Farms burning courtesy of the British scorched earth policy. Destroying the Boer's homes, starving their women and children in concentration camps in an attempt to break their resolve

Farms burning courtesy of the British scorched earth policy. Destroying the Boer's homes, starving their women and children in concentration camps in an attempt to break their resolve

Here Field Marshal Horatio Herbert Kitchener, 1st Earl Kitchener, as Pasha, i.e. British C-in-C of the Egyptian Army.Kitchener won fame in 1898 for winning the Battle of Omdurman and securing control of the Sudan.At the beginning of WWI, as Secretary of War, he organized "Kitchener's Army," the largest volunteer army in modern history.Kitchener was killed in 1916 when the warship taking him to negotiations in Russia was sunk by a German mine.

Lord Kitchener as Sirdar , 1892 - 1898 [[MORE]] taken from the Imperial War Museums collections Lord Kitchener of Khartoum, who led the Anglo-Egyptian army to victory against the Dervishes at Omdurman (with the last major British cavalry charge, in.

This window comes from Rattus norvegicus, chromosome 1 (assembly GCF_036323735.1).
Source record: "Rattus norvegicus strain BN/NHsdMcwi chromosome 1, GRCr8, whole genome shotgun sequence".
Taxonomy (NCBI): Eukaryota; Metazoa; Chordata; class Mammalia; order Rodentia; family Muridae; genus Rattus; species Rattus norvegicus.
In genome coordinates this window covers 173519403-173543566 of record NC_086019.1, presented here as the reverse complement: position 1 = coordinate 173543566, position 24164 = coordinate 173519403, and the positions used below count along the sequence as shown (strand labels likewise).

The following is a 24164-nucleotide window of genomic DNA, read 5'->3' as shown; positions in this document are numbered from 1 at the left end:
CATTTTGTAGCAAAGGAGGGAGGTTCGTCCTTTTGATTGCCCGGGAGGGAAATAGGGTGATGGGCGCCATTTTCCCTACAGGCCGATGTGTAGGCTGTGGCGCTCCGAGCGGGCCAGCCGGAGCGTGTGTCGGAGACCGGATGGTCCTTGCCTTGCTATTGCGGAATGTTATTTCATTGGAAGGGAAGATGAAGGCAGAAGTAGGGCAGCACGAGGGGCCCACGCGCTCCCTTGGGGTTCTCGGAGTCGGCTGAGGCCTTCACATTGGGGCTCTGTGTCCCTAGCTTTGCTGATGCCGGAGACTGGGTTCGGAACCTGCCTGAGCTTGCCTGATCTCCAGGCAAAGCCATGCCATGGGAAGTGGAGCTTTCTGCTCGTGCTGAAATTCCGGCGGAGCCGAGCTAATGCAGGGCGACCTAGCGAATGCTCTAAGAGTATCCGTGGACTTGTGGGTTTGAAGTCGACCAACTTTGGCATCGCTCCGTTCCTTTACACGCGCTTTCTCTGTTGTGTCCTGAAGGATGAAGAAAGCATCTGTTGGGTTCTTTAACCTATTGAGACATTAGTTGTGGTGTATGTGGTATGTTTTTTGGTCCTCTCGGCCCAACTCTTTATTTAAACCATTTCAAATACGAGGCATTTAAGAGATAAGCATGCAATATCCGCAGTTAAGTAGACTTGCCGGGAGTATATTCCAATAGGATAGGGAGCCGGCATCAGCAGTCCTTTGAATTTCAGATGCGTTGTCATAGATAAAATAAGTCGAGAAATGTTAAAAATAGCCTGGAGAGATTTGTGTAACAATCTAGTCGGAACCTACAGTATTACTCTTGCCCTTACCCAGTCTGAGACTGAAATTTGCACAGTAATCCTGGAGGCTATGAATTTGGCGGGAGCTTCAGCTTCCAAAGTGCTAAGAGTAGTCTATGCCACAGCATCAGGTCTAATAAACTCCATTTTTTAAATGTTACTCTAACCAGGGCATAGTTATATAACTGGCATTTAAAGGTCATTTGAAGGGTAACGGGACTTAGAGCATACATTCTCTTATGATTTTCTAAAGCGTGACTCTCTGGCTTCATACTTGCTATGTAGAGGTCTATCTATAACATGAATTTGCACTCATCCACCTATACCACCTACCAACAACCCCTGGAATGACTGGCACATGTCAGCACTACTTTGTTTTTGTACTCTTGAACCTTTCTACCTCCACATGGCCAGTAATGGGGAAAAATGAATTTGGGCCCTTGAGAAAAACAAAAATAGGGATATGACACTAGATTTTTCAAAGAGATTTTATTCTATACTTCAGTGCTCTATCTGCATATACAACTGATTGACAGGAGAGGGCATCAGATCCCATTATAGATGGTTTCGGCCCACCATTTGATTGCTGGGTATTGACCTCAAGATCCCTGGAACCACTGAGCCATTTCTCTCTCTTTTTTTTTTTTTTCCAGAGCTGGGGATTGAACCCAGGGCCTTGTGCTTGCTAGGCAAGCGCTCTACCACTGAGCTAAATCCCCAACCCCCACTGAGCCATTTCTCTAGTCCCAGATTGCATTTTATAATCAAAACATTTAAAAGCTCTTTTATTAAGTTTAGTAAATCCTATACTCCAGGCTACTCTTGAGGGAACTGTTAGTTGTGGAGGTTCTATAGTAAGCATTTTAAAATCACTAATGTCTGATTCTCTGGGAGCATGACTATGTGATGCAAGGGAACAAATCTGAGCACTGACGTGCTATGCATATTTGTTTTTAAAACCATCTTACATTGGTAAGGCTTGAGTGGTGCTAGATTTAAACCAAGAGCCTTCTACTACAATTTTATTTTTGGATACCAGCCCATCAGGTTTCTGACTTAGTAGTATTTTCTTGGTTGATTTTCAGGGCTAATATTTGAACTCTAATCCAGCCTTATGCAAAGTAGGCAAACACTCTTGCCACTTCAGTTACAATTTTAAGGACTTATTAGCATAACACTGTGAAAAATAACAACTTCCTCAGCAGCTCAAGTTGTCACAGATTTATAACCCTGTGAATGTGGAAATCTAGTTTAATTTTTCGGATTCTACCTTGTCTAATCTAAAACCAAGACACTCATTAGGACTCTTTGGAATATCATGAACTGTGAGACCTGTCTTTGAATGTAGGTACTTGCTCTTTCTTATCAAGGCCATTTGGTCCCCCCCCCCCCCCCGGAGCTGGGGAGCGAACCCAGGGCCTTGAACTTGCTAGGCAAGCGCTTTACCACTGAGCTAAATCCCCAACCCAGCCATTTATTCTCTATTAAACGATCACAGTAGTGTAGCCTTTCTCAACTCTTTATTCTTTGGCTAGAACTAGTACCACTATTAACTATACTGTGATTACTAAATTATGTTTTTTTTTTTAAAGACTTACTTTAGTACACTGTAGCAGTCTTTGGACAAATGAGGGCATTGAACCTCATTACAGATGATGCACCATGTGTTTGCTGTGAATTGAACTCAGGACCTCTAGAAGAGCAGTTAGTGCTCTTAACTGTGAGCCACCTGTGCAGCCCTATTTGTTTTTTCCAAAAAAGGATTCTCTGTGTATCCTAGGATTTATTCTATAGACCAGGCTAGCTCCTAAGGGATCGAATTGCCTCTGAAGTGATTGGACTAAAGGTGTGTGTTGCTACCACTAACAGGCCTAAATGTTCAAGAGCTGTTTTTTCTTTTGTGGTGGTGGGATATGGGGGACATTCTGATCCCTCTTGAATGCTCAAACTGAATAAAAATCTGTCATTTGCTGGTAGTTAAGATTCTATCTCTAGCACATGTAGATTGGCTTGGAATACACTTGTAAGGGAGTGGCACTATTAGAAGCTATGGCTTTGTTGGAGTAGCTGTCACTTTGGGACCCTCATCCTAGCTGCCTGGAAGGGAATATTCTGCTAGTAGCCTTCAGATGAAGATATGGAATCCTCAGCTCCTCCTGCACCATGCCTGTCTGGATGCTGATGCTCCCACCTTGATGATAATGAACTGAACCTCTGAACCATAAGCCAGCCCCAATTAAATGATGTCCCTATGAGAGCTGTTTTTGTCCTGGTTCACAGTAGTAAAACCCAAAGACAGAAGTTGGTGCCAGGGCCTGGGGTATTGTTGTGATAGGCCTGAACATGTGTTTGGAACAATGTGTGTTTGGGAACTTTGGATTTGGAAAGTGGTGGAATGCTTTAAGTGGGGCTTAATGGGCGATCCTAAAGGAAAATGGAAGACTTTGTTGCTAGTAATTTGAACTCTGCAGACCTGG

During the 19th century, Egypt and Sudan were considered strategic regions for imperial powers in terms of continental and possible global control. In 1875, Britain bought Egypt's shares in the Suez Canal for £4 million, making them the largest shareholder and safeguarding the water route to India.  While Britain held these until 1956, this strategic move marked the beginning of imperial Britain's control over Egypt.

How the British Screwed Up the Middle East, in 10 Classic Cartoons

By 1876, Egypt's ruler, the Khedive Ismail Pasha had run up debts of about £100 million, in spite of Egypt's sale of its holdings in the Suez Canal to Britain in 1875. As a result, he was forced to accept Anglo-French control of his treasury, customs, post offices, railways and ports.   Following riots in Alexandria, heightened tensions and the rise of a nationalist movement led by Ahmad Pasha Al-misri, Britain ordered the bombardment of Alexandria which led to the Anglo-Egyptian War of 1882

A cartoon skewers British imperialism in the Middle East. The current tumult in the region today is a direct result of the arbitrary boundaries and divide-and-rule tactics employed by the imperial British and French.

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